Week 1: Choose Your Materials or Program

Next, you need a study plan. To start, figure out what materials you’ll use to study. At the least, you will need two things:

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gmat-self-study-classLast time, we talked about how to decide whether to study on your own, take a class, or work with a tutor. If you choose either of the latter two options, then you’ll want to make sure that you’re picking the best program and instructor for you—GMAT prep is too expensive to suffer through a bad program.

How to choose a particular class (including instructor!)

Most companies offer some kind of free event designed to allow you to check out their program before you commit. Take advantage of anything free to help you make your decision.

First, do your homework before you show up for that free event. Take a practice test and try to diagnose your own strengths and weaknesses. Most companies offer a free practice test. (Don’t use up one of your two free GMATPrep tests—the official practice test made by the test makers. Save those for later in your study.)

Research some business school programs and determine what you think your goal score needs to be. Talk to friends who took a course or worked with a tutor and ask whether they would recommend that course or tutor and why. (The “and why” is critically important—it may be that your friend liked a particular class for some reason that doesn’t matter at all to you!) Develop a list of questions that you would like to ask of any teacher an program you consider.

Next, develop a “short list” of companies or even specific teachers and then take advantage of whatever free offerings you can. Many companies will host free information sessions. Some (such as Manhattan GMAT) will allow students to attend one class of a course for free. Ideally, you want to see your instructor in action, so look for any free live or taped event that features the instructor in the class that you’d potentially attend.

One caveat: if the class sells out, you won’t be able to get a seat. Before the first class, call up the company to ask how many seats are still left; if it’s close to selling out, they’ll tell you! Alternatively, get ahead of the game by observing potential instructors a couple of months before you want to start. Then, you can sign up for a later course with the same instructor at your leisure.

Arrive for class early and, if the teacher is free, chat a bit to get a feel for his or her personality and approachability. (Don’t be offended if she or he needs to get ready for class and asks you to wait until after class to talk.) Feel free to ask about his or her credentials, teaching style, and so forth. Give the teacher a short summary of your situation (current scoring level, goal, any deadlines) and see what the teacher has to say.

Then take some notes. Was the instructor approachable? Did you feel comfortable asking questions and was the instructor happy to answer your questions? Did the instructor answer thoughtfully and even ask you some additional questions in order to clarify your situation? Did the instructor’s teaching style work for you? Do you feel you could learn well from this person for the duration of the course? Would you look forward to this teacher’s class?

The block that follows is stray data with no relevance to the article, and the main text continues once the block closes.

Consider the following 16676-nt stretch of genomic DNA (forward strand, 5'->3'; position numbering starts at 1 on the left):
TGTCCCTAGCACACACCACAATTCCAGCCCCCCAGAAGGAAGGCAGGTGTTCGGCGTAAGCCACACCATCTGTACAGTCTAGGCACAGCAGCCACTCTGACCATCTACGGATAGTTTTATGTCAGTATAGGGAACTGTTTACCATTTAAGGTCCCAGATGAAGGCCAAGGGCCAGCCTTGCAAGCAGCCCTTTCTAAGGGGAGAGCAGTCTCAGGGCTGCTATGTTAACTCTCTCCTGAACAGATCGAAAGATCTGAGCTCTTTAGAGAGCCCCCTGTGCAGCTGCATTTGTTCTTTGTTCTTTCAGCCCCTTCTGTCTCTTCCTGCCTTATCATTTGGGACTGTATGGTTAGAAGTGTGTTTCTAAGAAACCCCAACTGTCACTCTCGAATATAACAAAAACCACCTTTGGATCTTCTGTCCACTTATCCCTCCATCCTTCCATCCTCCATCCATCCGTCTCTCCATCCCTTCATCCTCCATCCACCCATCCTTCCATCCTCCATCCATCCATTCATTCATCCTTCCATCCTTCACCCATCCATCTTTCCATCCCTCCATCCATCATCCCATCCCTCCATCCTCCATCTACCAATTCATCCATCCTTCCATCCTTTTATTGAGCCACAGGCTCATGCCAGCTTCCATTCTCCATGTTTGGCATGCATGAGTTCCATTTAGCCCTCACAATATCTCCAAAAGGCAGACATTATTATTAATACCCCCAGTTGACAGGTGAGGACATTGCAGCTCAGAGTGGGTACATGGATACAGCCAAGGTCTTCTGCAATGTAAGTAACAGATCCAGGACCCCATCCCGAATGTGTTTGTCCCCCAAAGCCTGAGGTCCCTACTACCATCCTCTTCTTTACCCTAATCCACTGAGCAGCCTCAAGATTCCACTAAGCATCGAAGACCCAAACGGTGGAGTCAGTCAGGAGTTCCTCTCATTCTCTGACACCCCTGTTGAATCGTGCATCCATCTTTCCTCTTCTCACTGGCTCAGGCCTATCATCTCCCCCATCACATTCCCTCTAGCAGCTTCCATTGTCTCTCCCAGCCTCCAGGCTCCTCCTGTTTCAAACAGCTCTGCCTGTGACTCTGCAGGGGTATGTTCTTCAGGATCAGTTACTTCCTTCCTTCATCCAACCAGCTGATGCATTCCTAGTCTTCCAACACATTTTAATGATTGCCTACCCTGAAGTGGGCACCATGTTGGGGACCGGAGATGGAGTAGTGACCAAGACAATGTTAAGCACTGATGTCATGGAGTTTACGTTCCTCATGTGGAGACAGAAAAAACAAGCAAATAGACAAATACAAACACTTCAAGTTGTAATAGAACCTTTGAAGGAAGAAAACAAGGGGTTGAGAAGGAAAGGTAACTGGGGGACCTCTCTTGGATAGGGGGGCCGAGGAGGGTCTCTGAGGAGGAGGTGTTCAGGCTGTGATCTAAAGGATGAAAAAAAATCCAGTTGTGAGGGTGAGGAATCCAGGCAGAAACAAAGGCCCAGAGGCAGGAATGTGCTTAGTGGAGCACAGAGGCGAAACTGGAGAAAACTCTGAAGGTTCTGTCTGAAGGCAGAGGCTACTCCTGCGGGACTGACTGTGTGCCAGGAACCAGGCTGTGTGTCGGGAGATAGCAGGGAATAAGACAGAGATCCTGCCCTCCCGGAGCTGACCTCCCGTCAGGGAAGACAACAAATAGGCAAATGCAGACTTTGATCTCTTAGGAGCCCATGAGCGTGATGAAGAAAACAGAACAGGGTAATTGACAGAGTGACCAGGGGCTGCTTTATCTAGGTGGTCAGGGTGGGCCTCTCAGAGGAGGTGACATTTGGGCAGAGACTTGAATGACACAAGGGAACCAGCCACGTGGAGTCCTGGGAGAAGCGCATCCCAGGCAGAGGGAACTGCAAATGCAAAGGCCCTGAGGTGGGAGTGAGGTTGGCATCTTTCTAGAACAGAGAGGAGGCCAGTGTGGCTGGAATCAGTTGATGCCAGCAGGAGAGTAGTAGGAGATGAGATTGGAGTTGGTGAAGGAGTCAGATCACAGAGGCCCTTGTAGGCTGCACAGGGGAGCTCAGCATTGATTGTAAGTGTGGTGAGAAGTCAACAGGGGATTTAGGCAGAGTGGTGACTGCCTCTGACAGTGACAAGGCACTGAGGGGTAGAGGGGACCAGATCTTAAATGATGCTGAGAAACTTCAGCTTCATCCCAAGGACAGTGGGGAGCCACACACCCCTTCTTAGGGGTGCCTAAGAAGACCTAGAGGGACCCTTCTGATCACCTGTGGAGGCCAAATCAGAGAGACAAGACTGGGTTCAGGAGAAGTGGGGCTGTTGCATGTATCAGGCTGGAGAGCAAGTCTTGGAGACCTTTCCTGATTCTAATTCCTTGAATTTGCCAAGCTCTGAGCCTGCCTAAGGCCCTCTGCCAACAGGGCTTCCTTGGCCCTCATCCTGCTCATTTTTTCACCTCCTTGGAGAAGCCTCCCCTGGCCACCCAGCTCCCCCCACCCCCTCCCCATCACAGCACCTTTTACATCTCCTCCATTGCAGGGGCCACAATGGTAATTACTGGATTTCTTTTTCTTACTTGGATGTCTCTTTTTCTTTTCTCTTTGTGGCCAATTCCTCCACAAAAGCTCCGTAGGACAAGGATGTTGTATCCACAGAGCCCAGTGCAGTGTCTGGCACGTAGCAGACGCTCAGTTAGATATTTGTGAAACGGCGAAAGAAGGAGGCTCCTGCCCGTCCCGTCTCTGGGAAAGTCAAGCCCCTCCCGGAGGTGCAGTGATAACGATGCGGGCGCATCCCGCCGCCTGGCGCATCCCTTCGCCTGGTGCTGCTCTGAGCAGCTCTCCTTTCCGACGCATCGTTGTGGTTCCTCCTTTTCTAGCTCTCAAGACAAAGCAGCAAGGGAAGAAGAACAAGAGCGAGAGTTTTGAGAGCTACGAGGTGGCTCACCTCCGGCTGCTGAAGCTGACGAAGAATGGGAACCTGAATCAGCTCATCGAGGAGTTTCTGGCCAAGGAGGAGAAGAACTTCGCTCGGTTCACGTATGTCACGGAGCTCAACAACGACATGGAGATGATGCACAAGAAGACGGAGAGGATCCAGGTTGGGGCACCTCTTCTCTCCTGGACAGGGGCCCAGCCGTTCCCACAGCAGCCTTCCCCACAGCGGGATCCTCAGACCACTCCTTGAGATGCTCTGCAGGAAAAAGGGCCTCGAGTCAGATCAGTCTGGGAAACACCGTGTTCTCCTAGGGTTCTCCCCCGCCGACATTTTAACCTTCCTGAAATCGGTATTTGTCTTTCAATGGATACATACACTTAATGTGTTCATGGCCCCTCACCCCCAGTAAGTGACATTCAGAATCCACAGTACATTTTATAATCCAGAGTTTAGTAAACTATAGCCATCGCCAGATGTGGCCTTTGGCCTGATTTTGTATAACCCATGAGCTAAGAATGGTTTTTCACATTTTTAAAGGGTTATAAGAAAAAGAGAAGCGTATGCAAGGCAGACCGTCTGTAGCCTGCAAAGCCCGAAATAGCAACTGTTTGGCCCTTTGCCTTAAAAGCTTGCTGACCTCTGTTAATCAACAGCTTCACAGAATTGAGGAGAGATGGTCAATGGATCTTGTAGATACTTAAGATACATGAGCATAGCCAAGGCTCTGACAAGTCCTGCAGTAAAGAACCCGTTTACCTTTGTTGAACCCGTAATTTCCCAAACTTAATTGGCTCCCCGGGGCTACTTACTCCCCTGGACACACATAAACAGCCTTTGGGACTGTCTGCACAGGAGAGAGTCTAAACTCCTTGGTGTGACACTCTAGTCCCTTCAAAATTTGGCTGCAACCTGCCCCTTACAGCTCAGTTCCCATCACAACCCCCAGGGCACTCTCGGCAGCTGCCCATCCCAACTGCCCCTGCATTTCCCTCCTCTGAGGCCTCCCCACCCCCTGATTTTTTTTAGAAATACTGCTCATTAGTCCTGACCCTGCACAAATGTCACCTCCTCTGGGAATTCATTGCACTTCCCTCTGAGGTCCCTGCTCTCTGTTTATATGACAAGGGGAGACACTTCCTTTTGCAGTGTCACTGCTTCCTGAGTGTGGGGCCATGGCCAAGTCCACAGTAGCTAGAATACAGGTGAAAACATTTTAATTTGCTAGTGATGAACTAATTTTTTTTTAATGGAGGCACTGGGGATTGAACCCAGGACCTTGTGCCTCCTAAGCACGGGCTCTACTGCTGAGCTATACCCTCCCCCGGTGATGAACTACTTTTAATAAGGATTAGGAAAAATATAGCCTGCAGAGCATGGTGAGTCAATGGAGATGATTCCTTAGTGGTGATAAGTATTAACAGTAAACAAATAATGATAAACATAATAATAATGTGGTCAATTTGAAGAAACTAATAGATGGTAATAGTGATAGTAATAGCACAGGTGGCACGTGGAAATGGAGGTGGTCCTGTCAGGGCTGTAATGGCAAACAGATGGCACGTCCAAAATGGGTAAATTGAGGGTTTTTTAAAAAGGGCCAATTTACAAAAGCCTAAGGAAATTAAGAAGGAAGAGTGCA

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gmat-self-study-classSummer is here again, along with the GMAT busy season. Application deadlines are just a few short months away! It’s time to get your GMAT study into gear.

I’ve been getting a lot of questions lately about how to study overall. Students ask whether they should study on their own or whether they should take a class or work with a tutor.

In the first part of this 2-part series, we’ll discuss the benefits and drawbacks of the three primary study approaches; in the second part, we’ll examine how to choose the best program and instructor for you (if you decide to take a class or work with a tutor).

How to study: self-study, class, or tutor?

There are plenty of study materials and programs available from which to choose; the question is what is right for you.

Expect to spend between 50 and 100 hours total spread over approximately 2 to 4 months, depending upon your starting point and goal score. You’ll need to cover a wide range of material and strategies for the four sections of the test. In fact, this is why so many people do choose to take a class (though there are plenty of self-studiers out there, too!).

There are three primary approaches: working on your own (possibly with friends, but without the help of a professional), taking a GMAT class, or working with a private GMAT tutor. No one method is universally the best method. There are benefits and drawbacks to each situation, so deciding which one is best for you will depend upon your specific learning style, goals, needs, and preferences.

Regardless of study method, there are certain aspects that everyone must have. You will need materials that teach you the content tested on the exam, as well as techniques and methodologies for answering the different kinds of questions on the GMAT. You will also need practice materials, both individual practice problems (which can also be grouped into practice sets) and full, adaptive practice CATs.

You will also need some kind of plan—an outline of what to study and when. If you work with a company, that company should provide a syllabus and materials for you. If you work on your own, you will have to determine your own syllabus and decide what materials to use.

Self-Study

Studying on your own is typically the least expensive option and allows you to work on your own schedule. You also have to develop your own study program, which some people view as a benefit and some view as a drawback.